Canada Pension Plan boost would be far from free
TheStar.com – opnion/commentary – The public sector unions and provincial politicians pushing for a CPP hike too often ignore the hefty potential costs.
May 29 2013. By: Dan Kelly
Think back. When have you ever actually received something for nothing?
Yet this is exactly how public sector unions and some provincial politicians have been presenting the latest proposals to increase benefits under the Canada and Quebec pension plans (CPP and QPP). All the gain, and none of the pain.
So let’s set the record straight. If we, as a nation, want to have greater benefits in retirement, there will be costs involved. Before we make any decisions, we all need to clearly understand who pays, how much and who benefits.
Although Canada’s pension system ranks among the best in the world, with senior poverty rates currently third-lowest among OECD countries, many Canadians are concerned about their future well-being, and that of their children. Most Canadians would like to ensure a more secure retirement for tomorrow’s seniors, and that is a noble goal. The question is, how do we get there?
Millions of working Canadians do not have access to a pension plan through their place of work, and that is why CFIB has been pushing provincial governments to move forward with legislation to enable pooled registered pension plans (PRPPs). These low-cost, easy-to-manage plans would make retirement savings accessible to more Canadians than ever before, while not imposing new obligations on employers or employees who cannot afford a hike in mandatory taxes or fees.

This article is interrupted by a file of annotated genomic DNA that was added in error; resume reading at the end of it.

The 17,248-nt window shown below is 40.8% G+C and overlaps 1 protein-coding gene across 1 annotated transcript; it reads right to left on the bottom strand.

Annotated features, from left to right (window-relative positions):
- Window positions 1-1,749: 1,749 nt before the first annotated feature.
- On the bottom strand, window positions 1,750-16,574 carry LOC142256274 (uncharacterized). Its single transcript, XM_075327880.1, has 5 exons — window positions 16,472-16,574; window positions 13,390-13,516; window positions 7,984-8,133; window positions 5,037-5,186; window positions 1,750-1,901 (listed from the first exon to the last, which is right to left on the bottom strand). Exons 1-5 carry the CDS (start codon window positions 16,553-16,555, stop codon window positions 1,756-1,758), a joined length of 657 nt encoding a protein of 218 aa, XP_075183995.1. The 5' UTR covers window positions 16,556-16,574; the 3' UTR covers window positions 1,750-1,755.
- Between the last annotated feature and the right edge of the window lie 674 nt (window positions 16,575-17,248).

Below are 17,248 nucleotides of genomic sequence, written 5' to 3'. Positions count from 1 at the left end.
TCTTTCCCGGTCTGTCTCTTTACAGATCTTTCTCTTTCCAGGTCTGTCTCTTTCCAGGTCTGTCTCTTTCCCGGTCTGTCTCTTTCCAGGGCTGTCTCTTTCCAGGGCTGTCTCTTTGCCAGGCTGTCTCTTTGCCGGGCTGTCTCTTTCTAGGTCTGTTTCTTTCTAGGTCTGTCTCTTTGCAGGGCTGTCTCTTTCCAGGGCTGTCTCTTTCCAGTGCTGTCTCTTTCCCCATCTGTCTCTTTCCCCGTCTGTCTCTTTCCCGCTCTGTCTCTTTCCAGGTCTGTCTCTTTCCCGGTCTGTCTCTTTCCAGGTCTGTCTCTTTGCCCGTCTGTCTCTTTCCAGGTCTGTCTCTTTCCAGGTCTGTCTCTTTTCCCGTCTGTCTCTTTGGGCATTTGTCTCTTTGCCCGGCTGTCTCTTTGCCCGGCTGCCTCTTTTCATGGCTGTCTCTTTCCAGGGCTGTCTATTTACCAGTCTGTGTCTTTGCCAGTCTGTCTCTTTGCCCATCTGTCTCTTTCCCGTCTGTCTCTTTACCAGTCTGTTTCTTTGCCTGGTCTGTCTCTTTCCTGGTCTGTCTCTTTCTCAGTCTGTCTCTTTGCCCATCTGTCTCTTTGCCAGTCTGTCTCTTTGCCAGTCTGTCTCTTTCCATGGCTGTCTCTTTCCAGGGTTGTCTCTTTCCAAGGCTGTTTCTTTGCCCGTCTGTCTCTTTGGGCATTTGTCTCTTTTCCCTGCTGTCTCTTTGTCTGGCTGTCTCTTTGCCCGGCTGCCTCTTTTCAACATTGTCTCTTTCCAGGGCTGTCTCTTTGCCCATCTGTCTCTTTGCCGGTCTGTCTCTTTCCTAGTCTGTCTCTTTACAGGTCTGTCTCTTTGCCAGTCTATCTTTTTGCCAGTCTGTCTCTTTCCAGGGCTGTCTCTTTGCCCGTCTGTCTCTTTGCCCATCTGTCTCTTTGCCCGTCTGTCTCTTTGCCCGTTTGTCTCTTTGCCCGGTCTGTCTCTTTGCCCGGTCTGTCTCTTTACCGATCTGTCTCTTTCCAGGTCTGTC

What others are proposing, and what we definitely don’t need right now, is an expansion of the CPP and QPP. Unions are calling for a doubling of CPP benefits, while governments have reviewed a more modest proposal (the so-called 10-10-10 model). Even the more gradual increase in CPP benefit rates and the maximum contribution would have some significant impacts:
•Up to $1,100/year more in CPP premiums for working Canadians, handing even more of their hard-earned money over to the government;
•Up to $1,100/year per employee more in CPP premiums for businesses, putting additional strain on companies hit hard by the economic downturn;
•Job losses and reduced work hours in the short term as companies struggle to deal with the additional costs (700,000 work years lost in total);
•Ultimately leading to a 1.5 per cent reduction in average wages as laid-off workers are reabsorbed into the workforce;
•Full retirement benefits only available after 40 years; and
•No increased benefits for Canadians that are already retired.
Interestingly, the push for a CPP hike is being led by public sector unions and some provincial governments. It is clear to us that unions are pushing CPP expansion as a way to mask an even bigger pension challenge: dramatically underfunded and overly generous pensions for civil servants. Unions are suggesting that their gold-plated pensions aren’t the problem, that the issue is small business owners too cheap to do the right thing and provide workplace pensions. Ken Georgetti of the Canadian Labour Congress even suggested that small business owners don’t pay enough taxes to even warrant a say over this issue.
So before provincial finance ministers sign us all up for a decade of smaller paycheques each January 1, shouldn’t we have a chat about the potential costs? I believe if we do, Canadians won’t go for yet another hit in their pocketbooks, especially one that hurts the economy, and costs jobs. In fact, in one short month, CFIB has gotten more than 7,000 signatures on a petition calling on government to say no to any CPP or QPP hike.
Something for nothing is a nice sales pitch, but Canadians just aren’t buying.
Dan Kelly is President and CEO of the Canadian Federation of Independent Business (CFIB), which represents 109,000 small and medium-sized businesses across Canada.
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